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Early Season Observations: Portland Trail Blazers
November 6, 2007, 11:18 am
Filed under: Sports | Tags: , , , , ,

(Since the season has begun I suppose it’s too late for parts 3 and 4 of the intended previews that would have rounded out the “Scoping Just the Teams I Remotely Care About” thing. Sorry, real life got in the way).

Anyway, the Blazers, who as of now are off to an 0-3 start. Martell Webster, LaMarcus Aldridge and Brandon Roy are the best things going for that team right now (and Roy, the reigning Rookie of the Year, got off to a slow start). The first game at San Antonio — on Ring night — was actually impressive because the young Blazers for the most part kept up with the defending champs and wouldn’t go away. It was an encouraging loss, but a loss nonetheless. Then the Blazers got pwned at New Orleans and fell on the short end of an 80-89 loss at Houston.

Coach Nate McMillan started the season with incumbent PG Jarrett Jack at the 1, a decision that he might now rue as he considers lineup tinkering ahead of another game against the upstart Hornets which will open the Blazers’ home season.

Jack is an incredibly talented player who is mired in a slump at the worst possible time, and it seems that point guard play is a sore spot early in this season.

Here’s the deal, and perhaps a recap of Portland’s wealth of point guards as I view them:

Jack — entering his third season in the NBA — is a combo guard who is probably more suited to the 2 (and backing up Brandon Roy for now). It is possible that Jack might not be adapting to McMillan’s new up-tempo offense, or it might be possible that there is something in Jack’s head that is eating him, but one thing is certain — he is in a slump and perhaps a change is in order for Jack’s good and the good of the Blazers as this young season wears on. Two other things to consider: 1) Jack’s success last season was when McMillan was employing a more deliberate type of offense and 2) There was still Zach Randolph down there to feed.

Sergio Rodriguez is a terrific second-year player from Spain. He can give the Blazers a spark when he’s out there, but excess turnovers (also a knock on Jack AND Steve Blake in the preseason and early in the real season) and deficient D seem to keep him on McMillan’s bench. The rub is that Rodriguez is widely regarded as the Blazers’ future at PG, and well, he’s gotta get his minutes *somewhere* and have the opportunity to learn from his mistakes.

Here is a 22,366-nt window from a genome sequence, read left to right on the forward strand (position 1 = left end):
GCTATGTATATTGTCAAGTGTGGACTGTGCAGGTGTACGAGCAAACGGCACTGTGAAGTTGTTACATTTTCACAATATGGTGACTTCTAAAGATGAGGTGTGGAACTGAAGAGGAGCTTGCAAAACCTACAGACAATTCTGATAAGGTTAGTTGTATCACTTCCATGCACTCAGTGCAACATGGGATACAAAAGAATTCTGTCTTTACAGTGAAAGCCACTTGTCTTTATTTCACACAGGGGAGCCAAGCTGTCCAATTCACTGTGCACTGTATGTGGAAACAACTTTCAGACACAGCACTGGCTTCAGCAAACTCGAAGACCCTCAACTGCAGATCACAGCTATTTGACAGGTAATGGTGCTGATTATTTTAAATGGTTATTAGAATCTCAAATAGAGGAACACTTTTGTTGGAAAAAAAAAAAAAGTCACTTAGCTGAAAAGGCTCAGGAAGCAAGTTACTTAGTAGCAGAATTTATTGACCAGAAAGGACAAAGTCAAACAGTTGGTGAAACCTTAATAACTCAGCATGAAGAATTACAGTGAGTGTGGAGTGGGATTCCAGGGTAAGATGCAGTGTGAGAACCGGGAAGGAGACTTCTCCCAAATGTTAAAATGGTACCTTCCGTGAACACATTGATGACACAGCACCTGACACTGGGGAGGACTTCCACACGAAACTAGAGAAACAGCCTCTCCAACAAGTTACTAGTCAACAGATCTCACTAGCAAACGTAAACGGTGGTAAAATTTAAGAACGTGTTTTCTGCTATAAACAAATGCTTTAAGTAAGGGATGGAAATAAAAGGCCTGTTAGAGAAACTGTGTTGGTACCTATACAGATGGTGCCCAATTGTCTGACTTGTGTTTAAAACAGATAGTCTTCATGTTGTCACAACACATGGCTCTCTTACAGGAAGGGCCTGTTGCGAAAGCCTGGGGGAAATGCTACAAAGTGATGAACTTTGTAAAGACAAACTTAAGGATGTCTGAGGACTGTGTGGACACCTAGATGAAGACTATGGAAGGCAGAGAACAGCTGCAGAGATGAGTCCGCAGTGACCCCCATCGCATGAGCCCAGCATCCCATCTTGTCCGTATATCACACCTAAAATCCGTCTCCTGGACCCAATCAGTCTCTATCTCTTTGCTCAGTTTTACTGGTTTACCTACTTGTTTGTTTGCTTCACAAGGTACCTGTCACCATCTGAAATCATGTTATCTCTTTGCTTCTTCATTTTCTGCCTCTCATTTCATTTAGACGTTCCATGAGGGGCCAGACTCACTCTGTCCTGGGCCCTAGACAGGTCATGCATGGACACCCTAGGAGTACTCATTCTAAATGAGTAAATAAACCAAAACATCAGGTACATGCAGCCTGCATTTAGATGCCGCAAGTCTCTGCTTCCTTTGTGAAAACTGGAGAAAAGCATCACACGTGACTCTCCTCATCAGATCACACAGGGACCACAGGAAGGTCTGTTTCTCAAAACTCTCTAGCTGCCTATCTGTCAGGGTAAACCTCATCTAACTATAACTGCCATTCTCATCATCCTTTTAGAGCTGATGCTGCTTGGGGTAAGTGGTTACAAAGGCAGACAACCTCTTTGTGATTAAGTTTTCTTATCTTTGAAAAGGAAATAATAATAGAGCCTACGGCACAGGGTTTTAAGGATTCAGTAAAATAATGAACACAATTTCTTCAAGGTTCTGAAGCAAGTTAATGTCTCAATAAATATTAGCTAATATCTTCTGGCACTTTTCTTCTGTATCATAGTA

Finally, this brings us to Steve Blake, technically the newest Blazer guard (because he came this season as a free agent), but not at all a new Blazer: He played the 2005-2006 season with Portland and started most of that season’s games at point guard from December 2005 on following an injury to Sebastian Telfair, who at one time was regarded as the Blazers’ future at point guard. Former Blazers GM Steve Patterson traded Blake (along with Brian Skinner and Ha-Seung Jin) to Milwaukee in August 2006 for Jamaal Magloire. When Kevin Pritchard became the Blazers’ GM last spring, one of his objectives was to get Blake back. Mission accomplished, no aircraft carrier, flight suit or well-placed banner necessary.

I know the following is unpopular sentiment on some Blazers blogs and forum communities (such as Blazer’s Edge), but it’s my sentiment, I’m entitled to it, and don’t think for one minute this has anything to do with my allegiances to a certain ACC school whose mascot is a turtle.

Blake SHOULD be Portland’s starting point guard. His calmness, steadiness and maturity on the floor is exactly what these young Blazers need to get them over the hump. At 27 he’s still young enough to still have his best NBA years ahead of him, and just mature enough to be a rock for what is one of the NBA’s youngest teams. Furthermore, he’s one of the few Blazers that has been to the NBA Playoffs (DC, 2004-2005 season; Denver, 2006-2007 season), so he has some experience on what its like to be THAT situation as well.

He isn’t going to be the next Steve Nash, and that might be the rub in his case: Blake does everything well — although he has his bad nights, everybody does — but “well” is what you get with him. Not “spectacular” or “stunning,” just “well.” Because you can’t look at Blake with goggly eyes and murmur, “ooooh, shinyyyyy” like a small child transfixed by the Christmas decorations, he’s apparently beneath the bar in a league that is all about flash over (and sometimes at the expense of) substance.


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